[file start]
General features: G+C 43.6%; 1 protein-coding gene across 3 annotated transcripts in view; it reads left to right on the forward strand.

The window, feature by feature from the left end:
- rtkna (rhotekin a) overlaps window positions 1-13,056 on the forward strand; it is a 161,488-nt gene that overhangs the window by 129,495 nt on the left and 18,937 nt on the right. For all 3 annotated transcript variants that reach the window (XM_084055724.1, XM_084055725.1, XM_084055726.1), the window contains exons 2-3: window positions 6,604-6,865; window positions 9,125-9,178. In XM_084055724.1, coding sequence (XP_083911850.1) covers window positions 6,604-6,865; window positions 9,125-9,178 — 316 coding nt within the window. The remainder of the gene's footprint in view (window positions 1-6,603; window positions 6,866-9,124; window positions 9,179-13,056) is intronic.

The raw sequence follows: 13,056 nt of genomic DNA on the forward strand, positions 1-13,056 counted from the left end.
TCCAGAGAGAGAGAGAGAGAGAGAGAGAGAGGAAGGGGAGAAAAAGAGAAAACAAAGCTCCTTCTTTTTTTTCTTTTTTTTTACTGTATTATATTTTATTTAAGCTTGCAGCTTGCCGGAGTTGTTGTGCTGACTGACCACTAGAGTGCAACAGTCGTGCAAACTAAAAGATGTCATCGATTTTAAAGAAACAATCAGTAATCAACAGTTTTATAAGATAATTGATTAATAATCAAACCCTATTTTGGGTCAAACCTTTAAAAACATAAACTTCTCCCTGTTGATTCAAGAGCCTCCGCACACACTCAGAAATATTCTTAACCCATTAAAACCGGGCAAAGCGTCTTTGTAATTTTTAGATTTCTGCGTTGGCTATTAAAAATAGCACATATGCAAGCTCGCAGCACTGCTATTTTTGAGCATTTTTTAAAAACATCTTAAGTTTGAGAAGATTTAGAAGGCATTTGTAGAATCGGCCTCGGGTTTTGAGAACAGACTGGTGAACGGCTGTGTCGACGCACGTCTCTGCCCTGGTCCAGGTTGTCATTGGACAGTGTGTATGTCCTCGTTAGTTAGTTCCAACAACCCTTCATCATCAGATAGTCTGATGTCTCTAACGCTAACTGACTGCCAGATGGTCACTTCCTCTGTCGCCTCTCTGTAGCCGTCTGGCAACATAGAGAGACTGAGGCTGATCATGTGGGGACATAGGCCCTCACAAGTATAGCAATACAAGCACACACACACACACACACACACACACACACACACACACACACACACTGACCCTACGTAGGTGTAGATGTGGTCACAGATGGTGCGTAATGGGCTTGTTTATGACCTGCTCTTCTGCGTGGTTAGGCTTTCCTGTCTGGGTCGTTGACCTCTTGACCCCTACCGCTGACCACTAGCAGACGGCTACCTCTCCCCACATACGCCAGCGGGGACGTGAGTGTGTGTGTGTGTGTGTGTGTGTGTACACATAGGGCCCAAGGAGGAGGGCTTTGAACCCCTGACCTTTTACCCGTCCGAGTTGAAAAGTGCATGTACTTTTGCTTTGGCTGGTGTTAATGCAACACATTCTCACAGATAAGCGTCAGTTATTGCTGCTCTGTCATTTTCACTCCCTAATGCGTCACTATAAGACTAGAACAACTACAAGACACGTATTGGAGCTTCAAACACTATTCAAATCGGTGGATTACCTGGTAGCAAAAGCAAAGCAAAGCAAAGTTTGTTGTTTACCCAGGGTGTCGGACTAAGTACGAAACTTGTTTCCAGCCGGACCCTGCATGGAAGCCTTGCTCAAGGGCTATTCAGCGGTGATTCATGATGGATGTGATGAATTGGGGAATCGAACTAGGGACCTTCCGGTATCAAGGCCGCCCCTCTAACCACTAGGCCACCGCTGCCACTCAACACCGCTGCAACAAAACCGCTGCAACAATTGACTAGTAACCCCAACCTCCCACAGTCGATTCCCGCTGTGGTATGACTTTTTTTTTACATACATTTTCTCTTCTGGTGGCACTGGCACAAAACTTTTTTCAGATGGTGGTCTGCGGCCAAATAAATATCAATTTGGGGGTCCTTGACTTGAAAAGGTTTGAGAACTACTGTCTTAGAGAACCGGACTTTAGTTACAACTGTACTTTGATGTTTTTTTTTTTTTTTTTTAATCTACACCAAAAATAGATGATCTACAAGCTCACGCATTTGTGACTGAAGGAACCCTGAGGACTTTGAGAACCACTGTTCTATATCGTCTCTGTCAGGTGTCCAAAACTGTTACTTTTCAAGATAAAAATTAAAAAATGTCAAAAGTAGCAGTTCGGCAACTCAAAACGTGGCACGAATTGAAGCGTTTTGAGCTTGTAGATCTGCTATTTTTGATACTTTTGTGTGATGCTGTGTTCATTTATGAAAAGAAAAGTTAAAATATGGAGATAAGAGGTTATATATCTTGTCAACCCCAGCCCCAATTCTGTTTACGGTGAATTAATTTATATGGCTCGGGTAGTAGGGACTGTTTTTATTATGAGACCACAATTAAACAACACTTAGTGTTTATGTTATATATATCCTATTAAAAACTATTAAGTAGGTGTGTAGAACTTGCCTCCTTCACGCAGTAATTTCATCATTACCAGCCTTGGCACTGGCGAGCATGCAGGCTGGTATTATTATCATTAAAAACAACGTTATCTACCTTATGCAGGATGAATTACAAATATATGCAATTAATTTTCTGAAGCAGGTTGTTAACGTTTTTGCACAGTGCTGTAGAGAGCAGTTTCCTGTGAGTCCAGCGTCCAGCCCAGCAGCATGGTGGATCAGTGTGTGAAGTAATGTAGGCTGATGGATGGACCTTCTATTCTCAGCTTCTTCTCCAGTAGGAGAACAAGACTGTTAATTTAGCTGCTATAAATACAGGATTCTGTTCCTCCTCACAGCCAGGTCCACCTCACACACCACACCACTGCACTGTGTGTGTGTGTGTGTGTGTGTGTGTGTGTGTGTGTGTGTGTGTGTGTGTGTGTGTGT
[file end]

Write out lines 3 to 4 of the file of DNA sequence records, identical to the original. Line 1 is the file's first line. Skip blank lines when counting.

- rtkna (rhotekin a) overlaps window positions 1-13,056 on the forward strand; it is a 161,488-nt gene that overhangs the window by 129,495 nt on the left and 18,937 nt on the right. For all 3 annotated transcript variants that reach the window (XM_084055724.1, XM_084055725.1, XM_084055726.1), the window contains exons 2-3: window positions 6,604-6,865; window positions 9,125-9,178. In XM_084055724.1, coding sequence (XP_083911850.1) covers window positions 6,604-6,865; window positions 9,125-9,178 — 316 coding nt within the window. The remainder of the gene's footprint in view (window positions 1-6,603; window positions 6,866-9,124; window positions 9,179-13,056) is intronic.

The raw sequence follows: 13,056 nt of genomic DNA on the forward strand, positions 1-13,056 counted from the left end.